Runaways has been picked up by the book’s long-time admirer, Joss Whedon, for a short run which takes the outlandish storylines of the book and, as the poet said, turns them up to eleven. Having (somehow) escaped Iron Man, the team has headed east, where they seek sanctuary with Kingpin who offers him his services in exchange for a device that turns out to have been invented by Gert’s parents, the time travelers. As happens all too often when kids play with time machines, the team finds itself transported back 100 years to 1907, where they encounter a world completely alien yet strangely familiar, populated by Wonders both good and bad, including the Yellow Kid and Difference Engine (playful homages both  to the origin of comics and the historical science fiction novel by Gibson and Sterling that serves as inspiration for the kind of writing Whedon is engaged in here).

Whedon is accompanied on his run by Michael Ryan, who has a hard act to follow after Alphona’s brilliant work on
Runaways. But he appears to be very much up for the task, following Whedon along on his over-the-top breakneck run through history and back again in the handful of issues they have together. And Alphona’s task now looks rather pedestrian by comparison, as Whedon has introduced a whole complex new network of superpowered gangs on the streets of turn of the century New York—including a lovely lass who dances on the air while drop-kicking strikebreakers. And the tortured relationships between the Runaways get only more tortured by their new travels. New recruit Victor (Ultron’s long-lost son) and Niko’s fledgling romance is threatened by the aforementioned lovely lass’s manifold charms; Karolina and Xavin’s complex courtship (she is a lesbian alien and s/he is a shape-shifting Skrull) has been muddled once again by Karolina’s love affair with 19th-century fashions; Chase has encountered Gert’s parents in the past and it turns out they do not approve (to put it mildly) of his romance with their soon-to-be late daughter; and meanwhile, the gang finds themselves lost in a past from which they cannot return with first recovering devices that Gert’s parents have planted in random places throughout the century. It is hard to imagine how Whedon will wrap this all up in a couple of issues, and frankly I hope he doesn’t.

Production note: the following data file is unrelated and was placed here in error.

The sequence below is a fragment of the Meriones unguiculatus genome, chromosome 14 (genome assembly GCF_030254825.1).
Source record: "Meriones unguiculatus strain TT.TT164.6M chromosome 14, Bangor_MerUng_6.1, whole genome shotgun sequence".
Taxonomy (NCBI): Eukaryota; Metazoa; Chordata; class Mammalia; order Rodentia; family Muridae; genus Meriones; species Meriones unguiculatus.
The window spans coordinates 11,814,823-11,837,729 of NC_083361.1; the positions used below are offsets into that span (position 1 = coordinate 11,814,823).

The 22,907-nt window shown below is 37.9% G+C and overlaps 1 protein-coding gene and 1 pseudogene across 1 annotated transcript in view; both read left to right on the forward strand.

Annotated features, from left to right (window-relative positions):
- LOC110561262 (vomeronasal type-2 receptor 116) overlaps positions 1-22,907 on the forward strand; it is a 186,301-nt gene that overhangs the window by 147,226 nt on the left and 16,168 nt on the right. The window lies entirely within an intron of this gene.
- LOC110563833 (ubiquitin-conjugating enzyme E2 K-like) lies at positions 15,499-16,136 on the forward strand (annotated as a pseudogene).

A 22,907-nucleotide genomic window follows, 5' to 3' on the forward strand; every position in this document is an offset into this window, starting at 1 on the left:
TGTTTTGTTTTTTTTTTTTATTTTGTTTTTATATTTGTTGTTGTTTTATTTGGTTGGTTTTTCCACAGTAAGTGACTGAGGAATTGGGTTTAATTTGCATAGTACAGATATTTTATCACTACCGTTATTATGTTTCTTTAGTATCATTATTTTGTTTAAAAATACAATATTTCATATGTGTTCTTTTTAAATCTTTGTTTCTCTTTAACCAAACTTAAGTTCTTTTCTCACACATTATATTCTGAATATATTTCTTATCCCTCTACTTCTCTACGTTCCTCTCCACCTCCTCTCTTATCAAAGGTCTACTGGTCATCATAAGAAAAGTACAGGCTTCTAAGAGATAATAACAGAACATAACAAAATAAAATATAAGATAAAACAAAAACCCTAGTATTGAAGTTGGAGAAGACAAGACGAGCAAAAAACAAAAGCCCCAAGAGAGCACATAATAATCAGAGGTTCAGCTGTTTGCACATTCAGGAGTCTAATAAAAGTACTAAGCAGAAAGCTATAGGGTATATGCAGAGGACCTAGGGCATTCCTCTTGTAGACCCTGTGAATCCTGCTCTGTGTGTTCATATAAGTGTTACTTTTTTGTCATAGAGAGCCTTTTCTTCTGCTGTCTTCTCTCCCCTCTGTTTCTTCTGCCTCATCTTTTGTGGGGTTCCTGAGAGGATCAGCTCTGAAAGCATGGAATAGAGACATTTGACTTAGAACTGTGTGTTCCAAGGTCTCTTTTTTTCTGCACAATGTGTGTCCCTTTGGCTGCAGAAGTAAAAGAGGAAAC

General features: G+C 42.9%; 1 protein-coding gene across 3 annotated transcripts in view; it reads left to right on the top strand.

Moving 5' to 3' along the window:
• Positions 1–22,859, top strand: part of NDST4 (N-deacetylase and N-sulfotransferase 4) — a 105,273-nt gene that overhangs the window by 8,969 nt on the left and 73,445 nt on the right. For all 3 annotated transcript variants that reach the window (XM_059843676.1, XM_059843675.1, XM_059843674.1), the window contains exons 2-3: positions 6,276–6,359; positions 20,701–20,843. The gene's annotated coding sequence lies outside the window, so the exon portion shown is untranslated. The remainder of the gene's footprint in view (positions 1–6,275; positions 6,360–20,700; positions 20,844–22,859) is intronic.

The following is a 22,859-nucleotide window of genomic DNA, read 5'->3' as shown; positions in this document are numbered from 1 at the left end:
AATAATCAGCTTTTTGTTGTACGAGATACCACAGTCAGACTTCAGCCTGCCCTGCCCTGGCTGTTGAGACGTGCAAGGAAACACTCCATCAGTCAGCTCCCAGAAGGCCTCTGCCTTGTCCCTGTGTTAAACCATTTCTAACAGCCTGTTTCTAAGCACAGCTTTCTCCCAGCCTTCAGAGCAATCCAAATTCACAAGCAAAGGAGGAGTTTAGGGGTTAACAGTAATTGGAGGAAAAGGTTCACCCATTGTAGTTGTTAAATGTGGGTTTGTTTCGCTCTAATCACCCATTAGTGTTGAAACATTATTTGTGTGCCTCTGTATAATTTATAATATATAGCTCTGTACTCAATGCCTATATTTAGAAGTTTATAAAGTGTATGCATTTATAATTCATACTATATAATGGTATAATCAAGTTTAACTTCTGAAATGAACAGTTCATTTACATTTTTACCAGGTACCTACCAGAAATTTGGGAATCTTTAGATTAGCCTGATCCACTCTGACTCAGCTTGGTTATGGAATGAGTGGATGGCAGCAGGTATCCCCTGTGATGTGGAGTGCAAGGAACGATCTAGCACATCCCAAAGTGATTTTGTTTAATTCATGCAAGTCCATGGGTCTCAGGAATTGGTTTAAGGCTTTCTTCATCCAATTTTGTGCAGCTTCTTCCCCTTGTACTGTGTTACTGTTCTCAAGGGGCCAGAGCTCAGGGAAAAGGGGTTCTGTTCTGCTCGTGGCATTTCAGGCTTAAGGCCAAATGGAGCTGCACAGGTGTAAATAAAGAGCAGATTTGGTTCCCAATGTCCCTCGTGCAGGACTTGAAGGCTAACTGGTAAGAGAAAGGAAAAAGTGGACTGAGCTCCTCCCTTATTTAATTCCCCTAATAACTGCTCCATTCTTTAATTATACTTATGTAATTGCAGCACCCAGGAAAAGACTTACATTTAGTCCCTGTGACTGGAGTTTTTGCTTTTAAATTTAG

There is just too much potential and fun here. In a few issues, the rumor has it, Terry Moore (of the much-missed
Strangers in Paradise) and Humberto Ramos will be taking the title for a spin, and the combination does indeed seem every bit as promising as what Vaughn/Alphona & Whedon/Ryan have accomplished. But I do hope that some continuities remain and that we don’t see the book breaking down into discrete mini-series. I am all in favor of seeing the kind of overburdened plotting Runaways has always favored, a welcome antidote to the decompression that made too many books overpriced pretentious posturing. But if the book is going to continue this formula of bringing in new creative teams every 5 or 6 issues, I hope someone (Vaughn?) is keeping an eye out for the big picture. And, Marvel, if you are listening, I think I speak for other comics history geeks when I say that we would not be adverse to seeing the Street Arabs spin off in their own title (one that will surely be more fun than the ill-advised earlier Loners spin-off). Meanwhile, let the wild rumpus continue!